sawtooth or dado for bookcase? - Woodworking Talk - Woodworkers Forum
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post #1 of 14 Old 01-07-2019, 01:34 PM Thread Starter
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sawtooth or dado for bookcase?

I can't decide which one is stronger. Technically, I can run a few support bars under each of the shelves when I build each of them with a sawtooth system. On the other hand, I can also just dado a shelf into each side, back, and fixed front bar. That is going to be really strong.

But which one is stronger? I don't NEED adjustable bookcase shelves but they do not look that difficult to build as opposed to figuring out how to handle the dado joints across both sides and back.

I also really like that I can use 1.25inch wide teeth from my 6/4 stock rather than a 3/4in dado joint. What would you recommend?
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post #2 of 14 Old 01-07-2019, 02:06 PM
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What are the dimensions of the bookcase?

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post #3 of 14 Old 01-07-2019, 02:20 PM
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Never heard of a "sawtooth" shelf ......

I have made plenty of dados for shelves, however.



There is a far better way than either which will also give you shelves that are somewhat adjustable. You may need a dado for a center shelf for structure, however. Use rabbets on the top and bottom of the case and a dado for the center shelf. Once that's all assembled, cut your shelves to fit between the sides with a slip fit. Now, make "risers" for each end of any shelves at what ever height you want, all the same some longer than other ... etc. The risers can be 3/8" thick of the same wood as the rest of the cabinet. They will add 3/4" of thickness to the center strut if there is one, and 3/8" to the sides. All the shelves and their weight will rest on these 3/8" riser supports, just like they were in a 3/8" deep dado. Tack them or double stick tape them in place.


To make an accurate dado on both sides and across the back, tape the sides together back edge to back edge, so one pass across will be all you need. Use a "T" square router guide or measure precisely! Duplicate that on the back the same distance from the top or bottom. Line them all up and the dado should run smoothly across all 3 pieces.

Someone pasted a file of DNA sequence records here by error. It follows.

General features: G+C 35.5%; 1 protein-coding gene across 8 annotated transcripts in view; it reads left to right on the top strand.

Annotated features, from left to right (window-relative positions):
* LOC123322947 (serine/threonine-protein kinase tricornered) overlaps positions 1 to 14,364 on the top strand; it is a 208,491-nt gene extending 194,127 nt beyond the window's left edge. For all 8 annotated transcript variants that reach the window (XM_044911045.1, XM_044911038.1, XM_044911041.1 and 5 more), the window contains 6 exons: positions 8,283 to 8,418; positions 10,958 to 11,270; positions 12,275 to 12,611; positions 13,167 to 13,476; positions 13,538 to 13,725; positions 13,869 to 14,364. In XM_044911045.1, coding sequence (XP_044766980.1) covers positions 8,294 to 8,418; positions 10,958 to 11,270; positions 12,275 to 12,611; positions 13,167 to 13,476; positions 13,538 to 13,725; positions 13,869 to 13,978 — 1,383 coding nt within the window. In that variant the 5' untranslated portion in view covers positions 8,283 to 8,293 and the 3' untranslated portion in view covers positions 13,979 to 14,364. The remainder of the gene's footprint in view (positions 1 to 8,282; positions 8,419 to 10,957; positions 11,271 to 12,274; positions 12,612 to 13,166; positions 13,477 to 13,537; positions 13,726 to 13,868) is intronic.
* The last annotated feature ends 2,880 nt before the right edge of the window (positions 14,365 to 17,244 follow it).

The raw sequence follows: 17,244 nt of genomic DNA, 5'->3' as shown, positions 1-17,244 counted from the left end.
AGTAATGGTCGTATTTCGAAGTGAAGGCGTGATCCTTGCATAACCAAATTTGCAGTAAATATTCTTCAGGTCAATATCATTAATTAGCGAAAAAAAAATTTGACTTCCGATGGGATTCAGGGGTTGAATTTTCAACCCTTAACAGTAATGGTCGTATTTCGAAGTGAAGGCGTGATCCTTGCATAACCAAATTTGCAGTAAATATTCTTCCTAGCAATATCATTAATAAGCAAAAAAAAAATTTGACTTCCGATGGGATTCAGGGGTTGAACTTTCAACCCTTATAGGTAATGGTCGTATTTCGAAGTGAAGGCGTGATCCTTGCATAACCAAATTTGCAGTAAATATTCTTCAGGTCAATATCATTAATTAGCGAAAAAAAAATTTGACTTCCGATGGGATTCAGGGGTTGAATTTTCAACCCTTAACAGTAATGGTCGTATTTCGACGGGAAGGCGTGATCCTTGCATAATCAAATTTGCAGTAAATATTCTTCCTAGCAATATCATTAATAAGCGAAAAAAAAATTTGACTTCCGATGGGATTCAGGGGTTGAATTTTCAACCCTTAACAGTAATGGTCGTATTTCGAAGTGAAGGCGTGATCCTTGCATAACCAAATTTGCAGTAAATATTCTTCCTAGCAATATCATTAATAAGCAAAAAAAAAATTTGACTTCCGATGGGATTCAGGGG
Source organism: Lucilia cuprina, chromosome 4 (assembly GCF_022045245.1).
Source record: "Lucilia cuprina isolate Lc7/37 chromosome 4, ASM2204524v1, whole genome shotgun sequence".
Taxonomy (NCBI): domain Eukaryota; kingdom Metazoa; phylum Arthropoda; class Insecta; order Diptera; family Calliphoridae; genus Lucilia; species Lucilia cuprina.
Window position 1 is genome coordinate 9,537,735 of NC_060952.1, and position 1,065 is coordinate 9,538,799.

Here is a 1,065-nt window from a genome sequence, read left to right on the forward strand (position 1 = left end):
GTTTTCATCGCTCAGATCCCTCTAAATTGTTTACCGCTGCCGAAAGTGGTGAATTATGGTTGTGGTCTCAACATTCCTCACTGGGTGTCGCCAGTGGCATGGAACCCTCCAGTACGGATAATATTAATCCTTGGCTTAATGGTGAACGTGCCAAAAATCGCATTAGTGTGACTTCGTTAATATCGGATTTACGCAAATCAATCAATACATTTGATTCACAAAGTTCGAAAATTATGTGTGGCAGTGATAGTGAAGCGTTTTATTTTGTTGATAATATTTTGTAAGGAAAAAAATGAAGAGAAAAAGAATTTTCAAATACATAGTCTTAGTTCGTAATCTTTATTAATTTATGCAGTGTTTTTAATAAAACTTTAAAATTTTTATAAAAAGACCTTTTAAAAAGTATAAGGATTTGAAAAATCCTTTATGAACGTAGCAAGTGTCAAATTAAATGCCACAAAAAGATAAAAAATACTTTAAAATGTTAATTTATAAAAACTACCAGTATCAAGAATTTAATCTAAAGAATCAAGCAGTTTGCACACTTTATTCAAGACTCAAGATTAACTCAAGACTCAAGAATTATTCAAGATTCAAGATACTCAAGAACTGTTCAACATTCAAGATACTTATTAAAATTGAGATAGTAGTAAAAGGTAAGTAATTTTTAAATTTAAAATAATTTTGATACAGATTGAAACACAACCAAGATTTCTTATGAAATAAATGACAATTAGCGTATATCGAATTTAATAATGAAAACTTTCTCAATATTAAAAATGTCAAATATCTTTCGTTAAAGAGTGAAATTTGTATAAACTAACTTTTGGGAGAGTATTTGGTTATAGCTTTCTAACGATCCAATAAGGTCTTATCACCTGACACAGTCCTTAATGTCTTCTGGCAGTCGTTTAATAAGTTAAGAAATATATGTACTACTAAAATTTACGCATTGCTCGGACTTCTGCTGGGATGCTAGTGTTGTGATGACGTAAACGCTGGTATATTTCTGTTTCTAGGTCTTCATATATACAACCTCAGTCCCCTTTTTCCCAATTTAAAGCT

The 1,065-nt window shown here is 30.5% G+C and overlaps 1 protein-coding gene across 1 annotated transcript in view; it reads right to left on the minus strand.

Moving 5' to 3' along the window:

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The answer to your question will only be as detailed and specific as the question is detailed and specific. Good questions also include a sketch or a photo that illustrates your issue. (:< D)

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post #4 of 14 Old 01-07-2019, 05:43 PM Thread Starter
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The bookcase is going to be 6ft tall, 30in shelves interior, and probably 14in deep. At 6ft, the idea of adjustable shelving appealed to me.

I am trying to make the sides about 1.25in wide using rough sawn 6/4 white oak. I figured I would lose about .25in from it, more or less. I wouldn't want to go more than halfway through on a dado. I am going to dado into the sides a 3/4inch plywood sheet for the back and use 3/4inch plywood for the shelves. The bottom and top will be white oak, probably rabbited and dadoed in. The bottom shelf will sit 2in from the ground and have a 2in support, front panel, and maybe a bit of decoration or something.

Bookcases are a pain to design. Every single one I have had I have bent the shelves but they were also crap to begin with. To avoid this, I want to dado the shelves into the back and sides with a 3/8 dado cut in the back, 3/4 dado in each side, and a front support that probably will dado into the shelf and dovetail into the sides. That way, each shelf gets support on all 4 sides.

That is one idea but then I found this sawtooth system and having 1.25 in thick support from white oak teeth cut at a 30 or 45-degree angle with a 1.25in thick support slats sounds incredibly strong. Like, that might actually be stronger than a dado especially if I add a 3/4 half inch plywood rod under each shelf and build a little notch for it in the slat.

BTW, I am purposefully overengineering this. I have a lot of books and they are quite heavy. They are also unrelenting weight on an item. I just don't know which is stronger but I do know what is more convenient.

Last edited by bholland; 01-07-2019 at 05:48 PM.
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post #5 of 14 Old 01-07-2019, 07:16 PM
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For anybody interested this is a sawtooth shelf:

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post #6 of 14 Old 01-07-2019, 09:27 PM
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The sawtooth design is cool, but a lot of work. One comment - yes, books are heavy, but the bookcase needn't be. I use 1/4" plywood for most all book case backs, 3/4 is way overkill, PROVIDED shelves are non-adjustable. If you can live with that, shelves can be 3/4" stock, and glued and screwed along the back edge through the plywood, and dadoed into the sides. Pics show the last one I built last year when I ran out of bookshelf space. It's all construction grade lumber, but could have been any wood desired.

The second picture shows how the trim was accomplished. Ignore the waxed paper under the books, it was put there when the wife was anxious to get the books off the floor, and I didn't want the books to stick to the 3 day old paint job. Haven't got around to taking it out yet. Bookcase is 39" wide by 80" tall.